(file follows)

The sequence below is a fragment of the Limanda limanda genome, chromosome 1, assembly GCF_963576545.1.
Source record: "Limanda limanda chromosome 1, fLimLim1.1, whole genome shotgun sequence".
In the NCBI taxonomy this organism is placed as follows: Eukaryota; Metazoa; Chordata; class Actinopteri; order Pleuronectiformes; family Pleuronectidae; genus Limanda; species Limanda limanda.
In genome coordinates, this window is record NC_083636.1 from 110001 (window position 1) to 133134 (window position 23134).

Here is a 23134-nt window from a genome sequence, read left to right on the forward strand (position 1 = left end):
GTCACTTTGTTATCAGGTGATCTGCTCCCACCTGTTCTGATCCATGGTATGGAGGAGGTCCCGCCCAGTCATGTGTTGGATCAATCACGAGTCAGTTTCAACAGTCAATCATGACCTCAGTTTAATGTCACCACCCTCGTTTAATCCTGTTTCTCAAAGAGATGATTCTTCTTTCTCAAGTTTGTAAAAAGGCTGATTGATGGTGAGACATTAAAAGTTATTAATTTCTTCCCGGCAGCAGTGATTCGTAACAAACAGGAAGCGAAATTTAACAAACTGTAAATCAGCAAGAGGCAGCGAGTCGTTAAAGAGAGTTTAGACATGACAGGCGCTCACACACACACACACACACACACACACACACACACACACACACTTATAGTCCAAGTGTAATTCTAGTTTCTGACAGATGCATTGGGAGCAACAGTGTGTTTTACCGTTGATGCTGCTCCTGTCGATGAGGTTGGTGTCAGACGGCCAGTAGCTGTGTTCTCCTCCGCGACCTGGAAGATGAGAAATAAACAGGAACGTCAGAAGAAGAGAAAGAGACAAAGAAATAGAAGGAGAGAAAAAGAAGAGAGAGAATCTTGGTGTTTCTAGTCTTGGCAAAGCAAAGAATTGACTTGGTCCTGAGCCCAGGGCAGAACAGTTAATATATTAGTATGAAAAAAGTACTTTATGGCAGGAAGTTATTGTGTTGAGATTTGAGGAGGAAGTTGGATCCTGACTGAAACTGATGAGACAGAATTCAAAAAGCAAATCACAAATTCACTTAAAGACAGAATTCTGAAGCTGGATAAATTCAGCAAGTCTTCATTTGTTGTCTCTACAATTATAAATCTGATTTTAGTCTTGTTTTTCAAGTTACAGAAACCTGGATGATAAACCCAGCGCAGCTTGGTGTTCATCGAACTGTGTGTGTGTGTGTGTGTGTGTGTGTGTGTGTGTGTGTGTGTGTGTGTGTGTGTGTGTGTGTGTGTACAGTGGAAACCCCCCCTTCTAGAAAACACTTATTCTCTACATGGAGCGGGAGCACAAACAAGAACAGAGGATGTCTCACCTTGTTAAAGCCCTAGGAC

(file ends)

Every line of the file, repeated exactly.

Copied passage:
The sequence below is a fragment of the Limanda limanda genome, chromosome 1, assembly GCF_963576545.1.
Source record: "Limanda limanda chromosome 1, fLimLim1.1, whole genome shotgun sequence".
In the NCBI taxonomy this organism is placed as follows: Eukaryota; Metazoa; Chordata; class Actinopteri; order Pleuronectiformes; family Pleuronectidae; genus Limanda; species Limanda limanda.
In genome coordinates, this window is record NC_083636.1 from 110001 (window position 1) to 133134 (window position 23134).

Here is a 23134-nt window from a genome sequence, read left to right on the forward strand (position 1 = left end):
GTCACTTTGTTATCAGGTGATCTGCTCCCACCTGTTCTGATCCATGGTATGGAGGAGGTCCCGCCCAGTCATGTGTTGGATCAATCACGAGTCAGTTTCAACAGTCAATCATGACCTCAGTTTAATGTCACCACCCTCGTTTAATCCTGTTTCTCAAAGAGATGATTCTTCTTTCTCAAGTTTGTAAAAAGGCTGATTGATGGTGAGACATTAAAAGTTATTAATTTCTTCCCGGCAGCAGTGATTCGTAACAAACAGGAAGCGAAATTTAACAAACTGTAAATCAGCAAGAGGCAGCGAGTCGTTAAAGAGAGTTTAGACATGACAGGCGCTCACACACACACACACACACACACACACACACACACACACACACTTATAGTCCAAGTGTAATTCTAGTTTCTGACAGATGCATTGGGAGCAACAGTGTGTTTTACCGTTGATGCTGCTCCTGTCGATGAGGTTGGTGTCAGACGGCCAGTAGCTGTGTTCTCCTCCGCGACCTGGAAGATGAGAAATAAACAGGAACGTCAGAAGAAGAGAAAGAGACAAAGAAATAGAAGGAGAGAAAAAGAAGAGAGAGAATCTTGGTGTTTCTAGTCTTGGCAAAGCAAAGAATTGACTTGGTCCTGAGCCCAGGGCAGAACAGTTAATATATTAGTATGAAAAAAGTACTTTATGGCAGGAAGTTATTGTGTTGAGATTTGAGGAGGAAGTTGGATCCTGACTGAAACTGATGAGACAGAATTCAAAAAGCAAATCACAAATTCACTTAAAGACAGAATTCTGAAGCTGGATAAATTCAGCAAGTCTTCATTTGTTGTCTCTACAATTATAAATCTGATTTTAGTCTTGTTTTTCAAGTTACAGAAACCTGGATGATAAACCCAGCGCAGCTTGGTGTTCATCGAACTGTGTGTGTGTGTGTGTGTGTGTGTGTGTGTGTGTGTGTGTGTGTGTGTGTGTGTGTGTGTGTGTGTACAGTGGAAACCCCCCCTTCTAGAAAACACTTATTCTCTACATGGAGCGGGAGCACAAACAAGAACAGAGGATGTCTCACCTTGTTAAAGCCCTAGGAC